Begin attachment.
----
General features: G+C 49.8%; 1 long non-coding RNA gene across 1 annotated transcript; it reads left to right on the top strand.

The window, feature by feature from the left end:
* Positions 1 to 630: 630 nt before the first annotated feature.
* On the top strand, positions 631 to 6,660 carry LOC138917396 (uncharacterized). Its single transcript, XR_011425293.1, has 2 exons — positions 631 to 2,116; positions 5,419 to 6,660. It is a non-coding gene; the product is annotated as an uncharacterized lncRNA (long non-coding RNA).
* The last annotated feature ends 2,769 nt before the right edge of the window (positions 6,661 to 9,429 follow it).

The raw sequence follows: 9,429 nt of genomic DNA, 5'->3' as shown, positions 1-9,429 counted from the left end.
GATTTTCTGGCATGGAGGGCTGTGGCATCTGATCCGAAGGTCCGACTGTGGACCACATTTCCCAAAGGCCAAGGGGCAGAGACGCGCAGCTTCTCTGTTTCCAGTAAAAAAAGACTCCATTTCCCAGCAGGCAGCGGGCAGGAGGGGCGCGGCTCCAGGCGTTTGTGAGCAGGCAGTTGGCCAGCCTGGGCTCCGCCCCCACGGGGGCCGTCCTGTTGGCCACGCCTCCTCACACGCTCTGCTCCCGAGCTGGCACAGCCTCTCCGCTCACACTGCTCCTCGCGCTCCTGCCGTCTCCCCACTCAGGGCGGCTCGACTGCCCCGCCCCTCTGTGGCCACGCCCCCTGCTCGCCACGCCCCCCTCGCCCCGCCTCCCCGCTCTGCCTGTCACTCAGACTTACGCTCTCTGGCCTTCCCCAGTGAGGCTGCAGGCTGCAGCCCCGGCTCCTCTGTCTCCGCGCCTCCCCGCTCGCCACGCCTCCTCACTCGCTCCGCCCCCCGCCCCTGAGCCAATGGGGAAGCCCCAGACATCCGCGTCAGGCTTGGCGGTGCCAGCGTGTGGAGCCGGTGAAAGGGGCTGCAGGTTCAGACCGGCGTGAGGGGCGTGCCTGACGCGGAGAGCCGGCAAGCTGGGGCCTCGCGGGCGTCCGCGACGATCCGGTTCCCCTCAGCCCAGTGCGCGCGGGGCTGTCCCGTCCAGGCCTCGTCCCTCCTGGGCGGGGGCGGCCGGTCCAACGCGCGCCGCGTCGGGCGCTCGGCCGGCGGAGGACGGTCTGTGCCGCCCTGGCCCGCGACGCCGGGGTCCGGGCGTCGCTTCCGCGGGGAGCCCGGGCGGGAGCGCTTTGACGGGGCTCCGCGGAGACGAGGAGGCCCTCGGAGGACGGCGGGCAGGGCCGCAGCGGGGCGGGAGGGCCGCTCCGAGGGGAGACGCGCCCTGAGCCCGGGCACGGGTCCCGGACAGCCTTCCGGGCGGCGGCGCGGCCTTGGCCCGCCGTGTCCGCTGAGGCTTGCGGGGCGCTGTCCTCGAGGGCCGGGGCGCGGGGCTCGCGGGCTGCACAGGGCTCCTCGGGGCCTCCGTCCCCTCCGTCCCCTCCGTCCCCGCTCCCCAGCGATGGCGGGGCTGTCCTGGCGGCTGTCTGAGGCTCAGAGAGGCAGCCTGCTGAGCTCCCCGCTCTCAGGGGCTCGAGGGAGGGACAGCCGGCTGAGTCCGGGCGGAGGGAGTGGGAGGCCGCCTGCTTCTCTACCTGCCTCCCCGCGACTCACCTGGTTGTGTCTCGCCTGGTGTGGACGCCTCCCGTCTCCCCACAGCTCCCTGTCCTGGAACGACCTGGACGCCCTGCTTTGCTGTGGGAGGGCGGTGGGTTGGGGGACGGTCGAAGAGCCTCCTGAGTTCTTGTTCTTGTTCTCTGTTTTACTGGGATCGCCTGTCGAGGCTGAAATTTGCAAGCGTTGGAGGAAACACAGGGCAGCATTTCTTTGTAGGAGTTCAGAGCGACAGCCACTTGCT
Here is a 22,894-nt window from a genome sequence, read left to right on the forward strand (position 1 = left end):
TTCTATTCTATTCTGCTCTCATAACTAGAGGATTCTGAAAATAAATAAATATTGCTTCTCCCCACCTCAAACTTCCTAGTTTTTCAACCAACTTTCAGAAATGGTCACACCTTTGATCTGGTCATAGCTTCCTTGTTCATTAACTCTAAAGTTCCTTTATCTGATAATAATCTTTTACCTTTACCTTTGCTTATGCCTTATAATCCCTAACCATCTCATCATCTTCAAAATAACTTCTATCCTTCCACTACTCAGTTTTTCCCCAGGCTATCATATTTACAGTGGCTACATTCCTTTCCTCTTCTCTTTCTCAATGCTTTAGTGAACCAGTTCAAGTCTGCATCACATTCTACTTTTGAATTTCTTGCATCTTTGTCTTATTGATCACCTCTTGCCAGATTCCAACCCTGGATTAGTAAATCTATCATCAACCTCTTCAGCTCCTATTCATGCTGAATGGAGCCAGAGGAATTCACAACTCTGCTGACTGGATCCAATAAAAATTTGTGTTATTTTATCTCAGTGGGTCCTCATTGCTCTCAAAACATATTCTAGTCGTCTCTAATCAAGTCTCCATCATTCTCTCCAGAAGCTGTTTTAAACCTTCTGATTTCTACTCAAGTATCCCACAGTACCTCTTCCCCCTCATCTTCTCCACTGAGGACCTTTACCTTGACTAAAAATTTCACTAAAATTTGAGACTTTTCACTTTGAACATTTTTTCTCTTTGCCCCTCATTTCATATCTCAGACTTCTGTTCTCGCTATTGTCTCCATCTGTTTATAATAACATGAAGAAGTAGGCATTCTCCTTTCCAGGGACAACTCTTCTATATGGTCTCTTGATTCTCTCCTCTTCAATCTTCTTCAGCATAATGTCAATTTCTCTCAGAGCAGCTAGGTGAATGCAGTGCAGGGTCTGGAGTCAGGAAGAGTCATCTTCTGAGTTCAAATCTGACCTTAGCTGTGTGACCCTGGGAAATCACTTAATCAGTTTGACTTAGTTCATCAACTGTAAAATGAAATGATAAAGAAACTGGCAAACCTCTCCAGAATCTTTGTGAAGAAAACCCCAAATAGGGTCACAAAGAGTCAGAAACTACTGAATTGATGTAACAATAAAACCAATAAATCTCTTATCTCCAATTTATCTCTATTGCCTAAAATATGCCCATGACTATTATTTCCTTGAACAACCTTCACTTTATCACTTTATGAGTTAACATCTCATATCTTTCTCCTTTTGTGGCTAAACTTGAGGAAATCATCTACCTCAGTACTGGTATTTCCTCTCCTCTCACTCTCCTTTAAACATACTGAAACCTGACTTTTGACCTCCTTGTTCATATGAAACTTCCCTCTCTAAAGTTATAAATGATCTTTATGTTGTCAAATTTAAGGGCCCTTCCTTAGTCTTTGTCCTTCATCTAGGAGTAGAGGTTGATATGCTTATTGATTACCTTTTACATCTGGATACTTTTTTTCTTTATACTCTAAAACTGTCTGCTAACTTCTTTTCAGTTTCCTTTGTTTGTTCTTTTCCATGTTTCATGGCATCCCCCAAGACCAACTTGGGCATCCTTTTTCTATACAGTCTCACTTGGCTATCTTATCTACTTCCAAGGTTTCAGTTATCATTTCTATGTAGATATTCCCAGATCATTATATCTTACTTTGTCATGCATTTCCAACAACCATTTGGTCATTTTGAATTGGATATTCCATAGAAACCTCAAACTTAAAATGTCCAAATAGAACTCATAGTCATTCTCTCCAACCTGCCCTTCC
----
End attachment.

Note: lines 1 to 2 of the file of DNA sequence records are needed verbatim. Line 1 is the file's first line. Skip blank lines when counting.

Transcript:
General features: G+C 49.8%; 1 long non-coding RNA gene across 1 annotated transcript; it reads left to right on the top strand.

The window, feature by feature from the left end: